The rest of the collection relates to general school issues facing the School Board and the City of Charlottesville. The superintendents of the schools worked closely with the City Council and their correspondence is represented in this collection. Correspondents include Bernard J. Haggerty, Lindsay Mount, Burkett Reynolds, G. A. Vogt, Mitchell Van Yahres, Francis H. Fife, Charles L. Barbour, Nancy O'Brien, Laurence A. Brunton, Frank L. Buck, Elizabeth "Bitsy" Waters, Alvin Edwards, Thomas J. Vandever, James E. Bowen, T. W. Edwards, Cole Hendrix, and David J. Toscano.

There is also correspondence between the superintendent of schools and legal counsel (James Harry Michael, Jr.) about general advice and legal updates for the School Board from 1923-1995. (Series III Correspondence)

There is detailed information about facilities management and the construction of Charlottesville schools including architectural drawings (from 1913-1940) in the correspondence of Superintendent of Schools, James G. Johnson and architects, Charles J. Calrow and Pendleton Scott Clark. The correspondence mentions that some of the Charlottesville contractors were upset that bids on the construction work was awarded to out of town businesses. (Series IV)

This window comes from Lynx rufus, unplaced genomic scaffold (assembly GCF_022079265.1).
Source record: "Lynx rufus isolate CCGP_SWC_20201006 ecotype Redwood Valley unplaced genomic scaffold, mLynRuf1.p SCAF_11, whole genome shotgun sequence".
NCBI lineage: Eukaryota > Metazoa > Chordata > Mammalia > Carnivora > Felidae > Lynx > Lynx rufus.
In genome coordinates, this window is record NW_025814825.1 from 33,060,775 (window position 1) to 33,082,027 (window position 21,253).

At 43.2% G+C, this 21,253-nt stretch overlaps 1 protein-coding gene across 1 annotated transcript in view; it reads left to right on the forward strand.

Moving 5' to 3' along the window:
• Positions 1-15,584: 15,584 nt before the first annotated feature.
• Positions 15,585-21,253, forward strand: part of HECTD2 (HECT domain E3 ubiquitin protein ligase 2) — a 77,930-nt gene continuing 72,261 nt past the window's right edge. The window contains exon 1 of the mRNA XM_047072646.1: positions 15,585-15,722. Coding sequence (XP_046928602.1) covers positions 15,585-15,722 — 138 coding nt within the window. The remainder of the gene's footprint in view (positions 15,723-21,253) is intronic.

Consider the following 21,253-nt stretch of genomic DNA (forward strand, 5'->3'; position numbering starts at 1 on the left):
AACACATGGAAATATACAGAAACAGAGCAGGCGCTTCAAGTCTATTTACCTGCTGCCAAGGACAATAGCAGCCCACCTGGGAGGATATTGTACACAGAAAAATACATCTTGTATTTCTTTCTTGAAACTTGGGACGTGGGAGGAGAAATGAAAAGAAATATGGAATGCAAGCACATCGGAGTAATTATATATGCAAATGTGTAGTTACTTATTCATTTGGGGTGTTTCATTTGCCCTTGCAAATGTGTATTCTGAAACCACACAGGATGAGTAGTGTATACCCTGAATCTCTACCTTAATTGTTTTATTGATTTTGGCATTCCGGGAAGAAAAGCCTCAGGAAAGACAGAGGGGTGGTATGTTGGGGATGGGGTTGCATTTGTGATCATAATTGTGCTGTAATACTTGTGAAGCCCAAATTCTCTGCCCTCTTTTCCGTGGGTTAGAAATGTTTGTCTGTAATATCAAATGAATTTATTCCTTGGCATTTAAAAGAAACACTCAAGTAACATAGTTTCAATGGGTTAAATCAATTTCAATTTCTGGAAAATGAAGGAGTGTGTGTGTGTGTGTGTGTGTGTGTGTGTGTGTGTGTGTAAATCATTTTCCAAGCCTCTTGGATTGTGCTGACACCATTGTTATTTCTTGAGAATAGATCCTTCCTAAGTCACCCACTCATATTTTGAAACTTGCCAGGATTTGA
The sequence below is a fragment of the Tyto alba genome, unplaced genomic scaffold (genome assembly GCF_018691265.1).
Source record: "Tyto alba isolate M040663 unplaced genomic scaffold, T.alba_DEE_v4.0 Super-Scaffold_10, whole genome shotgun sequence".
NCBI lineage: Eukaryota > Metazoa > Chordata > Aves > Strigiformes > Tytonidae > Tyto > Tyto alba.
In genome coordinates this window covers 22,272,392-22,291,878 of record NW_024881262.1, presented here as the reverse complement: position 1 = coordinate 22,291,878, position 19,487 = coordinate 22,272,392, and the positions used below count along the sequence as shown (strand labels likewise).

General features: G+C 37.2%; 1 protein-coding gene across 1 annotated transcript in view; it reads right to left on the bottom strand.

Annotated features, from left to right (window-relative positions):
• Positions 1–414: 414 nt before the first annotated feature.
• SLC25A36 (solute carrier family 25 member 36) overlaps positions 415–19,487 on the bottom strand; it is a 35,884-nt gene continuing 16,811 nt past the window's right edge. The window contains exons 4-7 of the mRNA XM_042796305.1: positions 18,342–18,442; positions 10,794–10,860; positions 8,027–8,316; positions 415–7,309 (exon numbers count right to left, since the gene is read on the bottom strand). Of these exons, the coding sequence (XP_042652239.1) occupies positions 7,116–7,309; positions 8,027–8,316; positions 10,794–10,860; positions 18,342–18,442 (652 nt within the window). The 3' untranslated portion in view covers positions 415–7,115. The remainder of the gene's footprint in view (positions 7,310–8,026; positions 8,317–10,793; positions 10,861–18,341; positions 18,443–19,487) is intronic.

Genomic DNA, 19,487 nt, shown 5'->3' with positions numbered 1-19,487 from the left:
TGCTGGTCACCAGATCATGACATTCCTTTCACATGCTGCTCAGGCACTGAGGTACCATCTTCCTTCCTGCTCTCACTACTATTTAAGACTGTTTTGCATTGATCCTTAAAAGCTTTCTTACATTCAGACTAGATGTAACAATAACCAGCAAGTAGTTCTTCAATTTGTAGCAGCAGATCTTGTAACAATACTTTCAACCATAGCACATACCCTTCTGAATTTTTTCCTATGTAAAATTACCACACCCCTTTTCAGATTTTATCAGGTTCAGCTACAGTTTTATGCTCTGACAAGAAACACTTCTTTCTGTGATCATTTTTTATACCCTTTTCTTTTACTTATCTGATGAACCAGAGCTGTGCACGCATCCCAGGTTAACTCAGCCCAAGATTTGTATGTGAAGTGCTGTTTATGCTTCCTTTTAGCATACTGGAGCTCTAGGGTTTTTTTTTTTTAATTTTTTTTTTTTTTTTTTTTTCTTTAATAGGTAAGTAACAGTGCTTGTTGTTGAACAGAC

The schools mentioned in this collection are Midway Grammar and High (1895-?), Jefferson (1869-1958), McGuffey Elementary (1916-1973), Venable Elementary (1925-present), George Rogers Clark Elementary (1930-present), Lane High (1940-1973), Jackson P. Burley Middle (1949-present), Johnson Elementary (1954-present), Walker Upper Elementary (1966-present), Jackson-Via Elementary (1966-present), Burnley-Moran Elementary (1954-present), Greenbrier Elementary (1962-present), Buford Middle (1966-present), and Charlottesville High School (1974-present).

There are also School Board minutes from 1879, and 1896-1898 in a bound volume. (Series VI). Other minutes of the School Board are related to general topics and are filed with correspondence in Series I Desegregation correspondence, Series II General desegregation, Series III Correspondence and Series IV Facilities Management correspondence.

There is miscellaneous information about principals, schools, and teachers (including war bonds for teachers), financial information including bank statements, expenditures, and payroll information, news clippings, and photographs. There are also deeds, reports, and records with information about land purchases, annual reports, fire drills, lunch menus, census and enrollment records, and teacher record books with student grades and attendance records. There are also reel to reel tapes of School Board meetings, trophies, printing blocks, and a school banner. The collection contains approximately 16,500 items, 167 hollinger boxes, 6 cubic boxes and 76.5 linear feet.